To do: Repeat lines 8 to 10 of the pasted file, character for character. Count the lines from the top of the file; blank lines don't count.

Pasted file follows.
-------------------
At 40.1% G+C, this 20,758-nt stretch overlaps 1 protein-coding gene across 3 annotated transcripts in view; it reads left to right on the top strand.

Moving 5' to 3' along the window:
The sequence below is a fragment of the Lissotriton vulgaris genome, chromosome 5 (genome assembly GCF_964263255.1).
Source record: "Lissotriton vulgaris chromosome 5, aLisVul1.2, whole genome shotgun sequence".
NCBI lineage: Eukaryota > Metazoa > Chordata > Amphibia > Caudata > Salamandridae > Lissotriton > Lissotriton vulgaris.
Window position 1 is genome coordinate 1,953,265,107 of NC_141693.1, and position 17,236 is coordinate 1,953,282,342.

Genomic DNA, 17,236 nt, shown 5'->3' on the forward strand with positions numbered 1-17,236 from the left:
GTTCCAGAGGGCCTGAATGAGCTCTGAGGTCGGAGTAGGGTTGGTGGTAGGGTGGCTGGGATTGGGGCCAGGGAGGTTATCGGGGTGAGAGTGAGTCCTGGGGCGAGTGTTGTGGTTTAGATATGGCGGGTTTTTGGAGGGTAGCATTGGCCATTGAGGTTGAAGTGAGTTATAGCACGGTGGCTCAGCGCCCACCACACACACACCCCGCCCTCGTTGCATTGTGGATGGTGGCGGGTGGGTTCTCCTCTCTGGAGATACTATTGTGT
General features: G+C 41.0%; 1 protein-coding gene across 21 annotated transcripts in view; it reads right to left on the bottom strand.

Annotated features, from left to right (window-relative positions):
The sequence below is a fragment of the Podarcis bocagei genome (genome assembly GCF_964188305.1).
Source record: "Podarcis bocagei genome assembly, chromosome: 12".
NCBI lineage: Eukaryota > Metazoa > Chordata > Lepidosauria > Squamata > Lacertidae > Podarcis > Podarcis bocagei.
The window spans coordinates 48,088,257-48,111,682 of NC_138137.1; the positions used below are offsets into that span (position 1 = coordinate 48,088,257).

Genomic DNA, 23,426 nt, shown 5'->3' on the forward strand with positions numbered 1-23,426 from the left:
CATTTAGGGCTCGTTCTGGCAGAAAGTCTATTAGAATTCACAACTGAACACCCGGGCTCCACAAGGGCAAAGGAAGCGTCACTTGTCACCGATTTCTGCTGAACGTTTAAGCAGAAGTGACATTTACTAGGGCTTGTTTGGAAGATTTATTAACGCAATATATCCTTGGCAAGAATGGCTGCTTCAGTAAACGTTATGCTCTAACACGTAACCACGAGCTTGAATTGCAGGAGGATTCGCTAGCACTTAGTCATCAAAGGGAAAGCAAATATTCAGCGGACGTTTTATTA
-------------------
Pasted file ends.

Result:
GTTCCAGAGGGCCTGAATGAGCTCTGAGGTCGGAGTAGGGTTGGTGGTAGGGTGGCTGGGATTGGGGCCAGGGAGGTTATCGGGGTGAGAGTGAGTCCTGGGGCGAGTGTTGTGGTTTAGATATGGCGGGTTTTTGGAGGGTAGCATTGGCCATTGAGGTTGAAGTGAGTTATAGCACGGTGGCTCAGCGCCCACCACACACACACCCCGCCCTCGTTGCATTGTGGATGGTGGCGGGTGGGTTCTCCTCTCTGGAGATACTATTGTGT
General features: G+C 41.0%; 1 protein-coding gene across 21 annotated transcripts in view; it reads right to left on the bottom strand.

Annotated features, from left to right (window-relative positions):